Alastair McDermott  13:22

right? So I read about a study done by a guy in the New York Times where he he did a study with with bite six fonts where he used Baskerville and Helvetica which is a really standard font and then something like Comic Sans and a couple others. And so his test found that Baskerville font was the most trustworthy when showing Are you familiar with that one? We’ve come across that


Norbert Schwarz  13:47

Yeah, I have I have a somewhat back memory of set. Some says phonies says says important differences in set and often what looks like funny discrepancies. So one thing is, do I believe you when I read your message, as indicated by whether I have thoughts to the contrary so I counter argue with you or whether I basically not and a completely different measure is I show you a print font and I say how credible Do you find this point font and sand colour and font set remind you of the headlines of Sydney New York Times other you know important documents historical documents often have an advantage nobody thinks that our we are Calibri is a particularly or saw rotative font because nothing authoritative has been printed in Zam yet at the same time are we are and colleague Lee are easy to process. And people are actually more likely to just not along when say we’d in our we are. We’re colloquy sent once a week, let’s say in basketball, right? But those are different things. So one is an infant’s that I taught for my own processing experience about whether I believe or not what I’m reading and see other is, does that thing have the characteristics of what is authoritative and important? And we often associate that with basically old and somewhat outdated point fonts.


Alastair McDermott  15:21

Yeah. So we can get people to think more critically, to be more vigilant to apply more scrutiny? If we make things a little bit more difficult that would that be true to say?


Norbert Schwarz  15:33

Yeah, so that’s, that’s correct. And I can tell you a bit about the reasons for that. It is one of those interesting cases where something said is correct. But use a side effects set on a little surprising. So when you ask people, how do you determine whether something is true. So criterias, they use are very reasonable. So basically say, Well, to be true, it has to be compatible with other stuff I know, it shouldn’t contradict things I’m aware of, it should not be internally inconsistent and contradictory, it should be internally coherent and plausible, it should come from a credible source, it should have some supporting arguments, all of which is is perfectly reasonable. All of these things share one important characteristic, when you hear some things that is at odds with other stuff, you know, you basically stumbled, you say, oh, what, but you know, you have counter arguments in your mind, and it slows you down. When texts that you read or a message that you hear is incoherent, contradictory, it slows you down, you stumble, when you hear from someone you never heard of, it’s not as easy and smooth as when that person is familiar to you, you know, the name, you know, as a person, you can much more easily remember who it is, and so on. So in all cases, and we have now five of these criterias that are important in charging tools in all of these cases, to quality set make something true, said it’s familiar said it’s not contradictory is that it said it’s compatible with other stuff, you know, allows for easier processing sensory qualities that make stuff false, said it’s unfamiliar said it’s contradictory to stuff you know, is that it’s internally incoherent, and so on. So your own experience of ease or difficulty, whether you stumbled or not, is a valid indicator of whether source criteria are likely to be met. And people are very sensitive to that feeling of ease or difficulty, and Sen. Surprisingly insensitive to reverse that feeling comes from that feeling can come from stuff that is really important. Like, it’s really not really at odds with other stuff, you know, it should slow you down, and you shouldn’t believe it, it’s really internally inconsistent, it should slow you down. And you should feel effects you should think twice before you say yes, but if I can make you stumble, because I give you poor audio, or a poor print font, or I printed in light blue on white, which is harder to read and dark blue on white, I gets the same effect, because you’re very sensitive to that experience of having difficulty and not sensitive to reset experience comes from. So completely unrelated things that are not diagnostics that anything is wrong, can make you feel something is wrong, simply by slowing you down and making it more complicated. And we use those variables because set allows us to identify so that is a subjective feeling, versus an objective attribute of the message said five seconds.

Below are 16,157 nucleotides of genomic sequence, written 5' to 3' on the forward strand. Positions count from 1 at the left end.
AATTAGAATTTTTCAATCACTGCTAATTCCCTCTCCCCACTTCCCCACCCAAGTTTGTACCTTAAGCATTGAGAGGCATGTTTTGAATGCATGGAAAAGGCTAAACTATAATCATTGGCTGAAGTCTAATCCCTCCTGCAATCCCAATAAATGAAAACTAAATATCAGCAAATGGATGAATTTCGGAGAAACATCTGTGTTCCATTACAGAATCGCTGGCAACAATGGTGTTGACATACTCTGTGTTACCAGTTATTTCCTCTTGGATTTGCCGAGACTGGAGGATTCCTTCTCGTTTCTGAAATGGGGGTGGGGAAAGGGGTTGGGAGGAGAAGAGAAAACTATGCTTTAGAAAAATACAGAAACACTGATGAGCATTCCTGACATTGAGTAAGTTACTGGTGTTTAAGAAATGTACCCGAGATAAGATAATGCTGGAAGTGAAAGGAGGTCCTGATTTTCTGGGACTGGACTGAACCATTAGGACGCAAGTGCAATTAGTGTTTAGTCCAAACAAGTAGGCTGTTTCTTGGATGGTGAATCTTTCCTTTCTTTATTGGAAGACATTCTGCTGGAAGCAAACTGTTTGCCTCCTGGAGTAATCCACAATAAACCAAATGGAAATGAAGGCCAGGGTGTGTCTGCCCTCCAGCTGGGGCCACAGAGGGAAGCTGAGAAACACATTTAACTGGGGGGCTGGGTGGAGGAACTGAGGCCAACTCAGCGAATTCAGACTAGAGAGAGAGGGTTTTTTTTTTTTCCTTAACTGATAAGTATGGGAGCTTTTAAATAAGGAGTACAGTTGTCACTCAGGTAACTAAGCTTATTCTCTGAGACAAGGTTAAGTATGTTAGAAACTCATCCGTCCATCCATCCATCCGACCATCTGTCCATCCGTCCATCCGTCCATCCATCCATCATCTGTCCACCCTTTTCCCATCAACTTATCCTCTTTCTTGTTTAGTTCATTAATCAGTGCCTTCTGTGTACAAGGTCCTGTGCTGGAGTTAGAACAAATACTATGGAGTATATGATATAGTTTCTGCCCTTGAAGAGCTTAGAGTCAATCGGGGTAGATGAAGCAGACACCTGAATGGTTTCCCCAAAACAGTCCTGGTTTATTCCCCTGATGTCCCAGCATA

Alastair McDermott  18:53

So if we want people to trust us, we’ll make it easy to process. We make it you know, we make it the font as readable as possible. We make the, the audio as clear as possible. And equally,


Norbert Schwarz  19:08

you add in a few repetitions. You do things that really make it easy, like a coherent presentation, and advanced organisers that helps you organise what’s coming, and so on. So all of these, the mix of what really makes a message coherent, well organised, easy to process, and all C’s peripheral qualities, C audio supplement fonts, colour contrast, all of those things should play together. And that would be your greatest advantage.


Alastair McDermott  19:42

And then equally, somebody with nefarious purposes who wants to be unethical and tricks somebody could use those same tools, those same things. Yeah. Yeah. So a bit like a conman with a very kind of slick, easy manner


Norbert Schwarz  19:58